‘Someone is now following your Blog”. These six little words appeared on my email not so long ago, and I can’t tell you the joyous, childlike thrill it gave me! Being somewhat new to the world of personal expression being out there for the entire planet (and possibly any alien life passing by) to read, I was absurdly pleased to know someone actually wanted to stay in touch with my irregularly posted blogs.
There’s an air of mystery in the use of the word “Someone” in the email sent to me…who could it be? A gift package I can never actually open, because I don’t think the Blog site allows me to know who the followers actually are. Most likely they are friends I have sent links to, but they could be a complete stranger who happened across my blogs, it could be a cyber-stalker..who knows. Welcome, whoever you are, and feel free to comment.
And now for the segue into Patchwork Rug…if we think of the knitted squares as blogs, do you see a theme emerging? All those knitted squares, all different, but when stitched together making a cohesive whole. That’s what I’m telling myself, anyway.
I began knitting squares about three years ago, after visiting with an Aunt who effortlessly makes quilts, jumpers, clothes – you name it, she can make it. Being somewhat handcraft-challenged myself, she taught me to knit squares on the grounds that you can’t go too far wrong knitting in a straight line. (As it turns out, you can, but that’s another story). I tried out different patterns, colours and so on. As you can tell if you look closely, they are not all exactly the same size, although this is what I was aiming for. The size differences are something to do with different patterns, losing count of stitches and rows, and general distraction while trying to watch television at the same time. As I am not the least bit adept at knitting without looking, a large amount of swearing has also occurred over the three years it took me to finally finish it.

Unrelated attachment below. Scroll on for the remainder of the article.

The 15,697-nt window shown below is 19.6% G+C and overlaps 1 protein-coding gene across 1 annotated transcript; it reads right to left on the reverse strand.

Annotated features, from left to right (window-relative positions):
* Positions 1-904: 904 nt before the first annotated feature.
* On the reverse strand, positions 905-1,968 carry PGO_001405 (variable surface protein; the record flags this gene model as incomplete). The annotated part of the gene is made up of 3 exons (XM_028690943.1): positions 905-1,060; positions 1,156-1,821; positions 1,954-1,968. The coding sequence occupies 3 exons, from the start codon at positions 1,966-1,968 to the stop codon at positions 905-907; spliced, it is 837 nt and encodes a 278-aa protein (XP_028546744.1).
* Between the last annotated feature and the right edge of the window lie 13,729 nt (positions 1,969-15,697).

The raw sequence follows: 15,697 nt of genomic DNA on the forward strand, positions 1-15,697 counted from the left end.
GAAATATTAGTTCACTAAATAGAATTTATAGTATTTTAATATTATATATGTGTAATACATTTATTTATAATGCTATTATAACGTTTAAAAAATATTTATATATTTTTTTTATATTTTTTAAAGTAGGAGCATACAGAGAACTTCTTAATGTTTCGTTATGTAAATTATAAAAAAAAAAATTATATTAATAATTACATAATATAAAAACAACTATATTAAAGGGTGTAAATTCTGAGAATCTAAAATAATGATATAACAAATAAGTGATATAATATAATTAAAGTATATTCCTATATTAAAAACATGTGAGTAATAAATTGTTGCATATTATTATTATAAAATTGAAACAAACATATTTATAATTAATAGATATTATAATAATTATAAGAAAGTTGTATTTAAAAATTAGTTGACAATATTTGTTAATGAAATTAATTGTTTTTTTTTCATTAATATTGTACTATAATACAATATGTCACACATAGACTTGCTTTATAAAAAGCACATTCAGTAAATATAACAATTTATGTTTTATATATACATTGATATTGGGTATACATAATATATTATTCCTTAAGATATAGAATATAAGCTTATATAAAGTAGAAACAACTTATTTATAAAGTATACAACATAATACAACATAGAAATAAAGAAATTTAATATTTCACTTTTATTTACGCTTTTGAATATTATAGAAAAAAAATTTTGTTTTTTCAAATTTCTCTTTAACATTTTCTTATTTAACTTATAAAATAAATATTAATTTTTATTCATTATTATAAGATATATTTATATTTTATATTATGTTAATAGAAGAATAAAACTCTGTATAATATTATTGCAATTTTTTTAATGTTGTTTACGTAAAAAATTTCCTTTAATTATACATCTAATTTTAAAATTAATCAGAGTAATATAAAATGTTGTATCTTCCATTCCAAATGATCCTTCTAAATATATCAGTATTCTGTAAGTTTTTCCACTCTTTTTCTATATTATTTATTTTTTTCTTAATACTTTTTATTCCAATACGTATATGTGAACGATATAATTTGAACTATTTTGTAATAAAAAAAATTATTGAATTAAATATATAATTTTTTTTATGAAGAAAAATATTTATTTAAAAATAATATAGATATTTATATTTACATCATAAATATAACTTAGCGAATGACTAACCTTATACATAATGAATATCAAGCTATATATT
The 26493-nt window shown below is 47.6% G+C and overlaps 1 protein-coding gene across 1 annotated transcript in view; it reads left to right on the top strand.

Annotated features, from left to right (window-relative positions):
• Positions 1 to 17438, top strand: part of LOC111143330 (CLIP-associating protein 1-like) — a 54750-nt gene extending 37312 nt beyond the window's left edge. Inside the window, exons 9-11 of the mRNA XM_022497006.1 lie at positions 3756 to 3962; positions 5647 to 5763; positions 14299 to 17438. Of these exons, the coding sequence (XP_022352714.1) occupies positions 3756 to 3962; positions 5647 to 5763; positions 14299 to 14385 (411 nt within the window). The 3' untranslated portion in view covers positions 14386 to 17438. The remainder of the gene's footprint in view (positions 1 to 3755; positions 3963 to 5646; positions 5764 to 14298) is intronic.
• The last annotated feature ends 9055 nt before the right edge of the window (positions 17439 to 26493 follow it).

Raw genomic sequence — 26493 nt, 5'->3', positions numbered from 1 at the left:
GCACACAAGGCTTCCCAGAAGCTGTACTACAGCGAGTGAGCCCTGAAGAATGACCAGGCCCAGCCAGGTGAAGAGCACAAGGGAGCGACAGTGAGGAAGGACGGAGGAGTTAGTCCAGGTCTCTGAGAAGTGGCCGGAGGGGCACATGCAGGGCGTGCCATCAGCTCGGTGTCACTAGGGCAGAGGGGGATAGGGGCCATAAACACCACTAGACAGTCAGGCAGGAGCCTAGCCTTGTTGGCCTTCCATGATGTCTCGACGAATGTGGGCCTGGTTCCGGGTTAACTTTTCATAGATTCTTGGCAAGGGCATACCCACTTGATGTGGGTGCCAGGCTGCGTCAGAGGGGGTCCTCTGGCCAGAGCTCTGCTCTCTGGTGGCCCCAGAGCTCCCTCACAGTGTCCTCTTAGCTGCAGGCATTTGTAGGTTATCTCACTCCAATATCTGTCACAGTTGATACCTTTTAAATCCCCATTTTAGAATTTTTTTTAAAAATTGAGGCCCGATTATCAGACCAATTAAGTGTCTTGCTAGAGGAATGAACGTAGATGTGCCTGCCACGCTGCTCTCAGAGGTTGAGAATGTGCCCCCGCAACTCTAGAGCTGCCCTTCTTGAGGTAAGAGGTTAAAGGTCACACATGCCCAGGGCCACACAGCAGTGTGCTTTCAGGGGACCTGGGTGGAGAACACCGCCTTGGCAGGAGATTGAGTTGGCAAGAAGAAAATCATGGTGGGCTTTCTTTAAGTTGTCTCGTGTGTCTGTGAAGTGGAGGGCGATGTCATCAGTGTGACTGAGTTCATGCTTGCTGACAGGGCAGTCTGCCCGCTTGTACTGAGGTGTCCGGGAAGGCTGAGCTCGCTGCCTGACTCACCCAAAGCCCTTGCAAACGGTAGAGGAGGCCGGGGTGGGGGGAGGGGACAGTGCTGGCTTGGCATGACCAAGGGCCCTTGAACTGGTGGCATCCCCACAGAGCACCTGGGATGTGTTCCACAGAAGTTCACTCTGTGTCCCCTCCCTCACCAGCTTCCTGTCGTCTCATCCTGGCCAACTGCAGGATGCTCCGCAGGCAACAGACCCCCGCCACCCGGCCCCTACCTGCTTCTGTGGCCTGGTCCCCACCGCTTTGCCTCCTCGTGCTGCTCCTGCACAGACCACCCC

I feel I must point out that I have not been knitting in every spare moment for the last three years – it took that long because I’d forget about it for months at a time, then trip over the knitting bag and take it up again for a while. There was also a point where I achieved critical mass, and got past the point of being able to let it go. For those who need more info, here’s the Wikipedia definition of Critical Mass:
Critical mass is a sociodynamic term to describe the existence of a sufficient amount of adopters of an innovation in a social system such that the rate of adoption becomes self-sustaining and creates further growth.
Or the compulsion to knit more squares. It was not exactly a planned out operation, and when I finally got to the last one, I then had to figure out how to make 35 squares into a quilt. My highly talented Aunt was by this time up to her elbows in home renovation, and it didn’t seem quite fair to plonk a novice quilt maker on her. So I made it up as I went along.
It seemed sensible to attach the squares to a backing, so out to buy a white blanket for the backing. Too big, had to cut it to size. Quick, backing blanket has fraying edges – sew them up. Phew, made it before it shredded to nothingness. OK, stay calm. Idea – tack squares on with same yellow thread as knitted trim. Great idea – I can just tack it, then put ribbon over the uneven edges. Brilliant. Tacked it all together, then realised that while the wide-ways edges of the squares might be sort of even, the long-ways ones definitely weren’t, some squares were taller than others. Damn and damn. OK, thinking quickly here – use the expensive velvet ribbon, bought to cover up the wobbly bits, along the edges that are sort of straight-ish. Bugger – now there are the other bits that are totally uneven and even expensive velvet ribbon won’t hide this multitude of knitting sins. OK – now I’ve got it. Call the style of my knitted quilt Organic and Anarchic, and we’re done.
Actually not quite done, as there are a couple of balls of yellow wool left, that really ought to be turned into squares…if I’m still blogging in three years time, expect another photo of an Organic Anarchic quilt.